Before the biggest-ever enlargement of the EU in 2004, we conducted an in-depth reflection process under the title Enlargement of Minds exploring the role of culture in the EU’s enlargement. The reflection groups on the Balkans, Eastern Europe, and the EU’s southern neighbourhood, led to publications, advocacy events, artistic performances, new programmes and funding lines within the ECF and beyond. Such as the:

ECF was also instrumental in the process leading to the EU’s first ever strategy for culture, the European Agenda for Culture (2007). This strategy constituted the basis for shaping EU cultural policy, and its related programmes.


Culture is Europe’s strongest asset, and it should be pivotal in how the EU conducts its relations with other countries and regions. Since 2005 ECF has been researching the cultural dimension of the EU’s external relations. 

ECF engaged from the outset with the EU’s former Wider Europe Task Force that led to EU policies and strategies towards its eastern and southern neighbourhood. Bringing cultural knowledge and experiences from these regions into European policy arenas, ECF helped securing a cultural dimension in these policies. ECF is an active contributor to the Eastern Partnership Civil Society Forum, and part of on-going discussions on cultural cooperation strategies. By merging our advocacy expertise with local lobbying initiatives in Eastern Europe and South Mediterranean, we help build capacities to push for structural change. We facilitate mobility and exchange and make the independent voices from these regions heard at the EU policy stage.

In 2011, we joined the advocacy initiative More Europe – External Cultural Relations. This action helps to keep the doors of dialogue open between the cultural sector and the European institutions, pressing for culture to be made a competency within the European External Action Service. In Amsterdam, in September 2012, we brought together high-level Dutch and EU policy-makers, diplomats and international artists to discuss the added value of culture and creative industries in the EU’s external relations.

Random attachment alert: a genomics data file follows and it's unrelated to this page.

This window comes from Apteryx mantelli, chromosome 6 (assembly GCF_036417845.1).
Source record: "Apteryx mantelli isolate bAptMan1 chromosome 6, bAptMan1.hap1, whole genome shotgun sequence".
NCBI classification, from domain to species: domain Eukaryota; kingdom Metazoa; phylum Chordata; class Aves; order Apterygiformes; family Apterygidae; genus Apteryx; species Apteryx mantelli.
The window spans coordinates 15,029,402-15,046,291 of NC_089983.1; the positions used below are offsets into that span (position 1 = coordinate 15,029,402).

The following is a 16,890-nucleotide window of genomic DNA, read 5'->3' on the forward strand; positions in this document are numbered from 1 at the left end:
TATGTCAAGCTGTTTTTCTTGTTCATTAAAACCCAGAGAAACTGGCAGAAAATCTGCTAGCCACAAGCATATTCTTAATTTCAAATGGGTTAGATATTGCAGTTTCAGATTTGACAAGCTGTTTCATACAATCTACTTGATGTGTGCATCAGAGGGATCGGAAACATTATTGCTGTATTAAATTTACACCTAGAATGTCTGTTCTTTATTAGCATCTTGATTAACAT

Since 2012 we have been part of a European consortium mandated by the European Commission to conduct a Preparatory Action on Culture in EU External Relations. As part of a consortium led by the Goethe-Institute, we are taking part in a worldwide consultation and mapping of culture in the EU’s external relations. In May 2013 we co-initiated the international expert conference The Dwarfing of Europe? A Dialogue between Brazil, India and China.


In 2004, together with the arts umbrella organisation EFAH (now Culture Action Europe), we launched the ‘70 cents for culture campaign’ to boost EU investment in culture for the financial framework of 2007–2013. The campaign won significant support in the European Parliament and among certain Member States, ensuring that the culture budget developed, although far from the 70 cents/citizen/year. With the new Multi-Annual Financial Framework (2013-2020), seven years later, ECF joined the we are more campaign aiming to reinforce the position of culture in the new Creative Europe Programme as well as in the EU Regional Policy funds. 


For many years, ECF has stressed the vitality of Europe’s cultural diversity, exploring its expression in the arts and making it a key concern of European policy-makers. We made a concerted effort to highlight the issue at European level, and so diversity was named ECF’s overarching theme for 2005–2008. Within the 2008 European Year of Intercultural Dialogue, ECF co-founded the Platform for Intercultural Dialogue, a civil society platform dedicated to keeping the issue on the European agenda beyond the year, ensuring a legacy, and pushing for policy change on European and national level. Today, the Platform has more than 50 member organisations from 20 countries, and is a key ‘bottom-up’ dialogue partner and provider of expertise to the EU in its policy-making process, providing a space for cross-sectoral engagement, reflection and learning.


Over the past four years, we set out to uncover new narratives for Europe at a moment when Europe as a political and democratic project is highly questioned and nationalistic narratives jeopardize the process of European integration and progress. The focus new Narratives for Europe (2009-2012), allowed ECF to explore and research new European ideas and discourses. A highlight of which was the artistic and reflective four-day ECF international event, Imagining Europe (Amsterdam, October 2012) and the website Narratives for Europe. European Commission President, José Manuel Barroso launched in 2013, the project New Narrative for Europe that brings together artists, intellectual, scientists, academics, citizens in the formulation of a new vision for Europe and its underpinning narrative, recognizing and highlighting ECF’s contribution to the topic.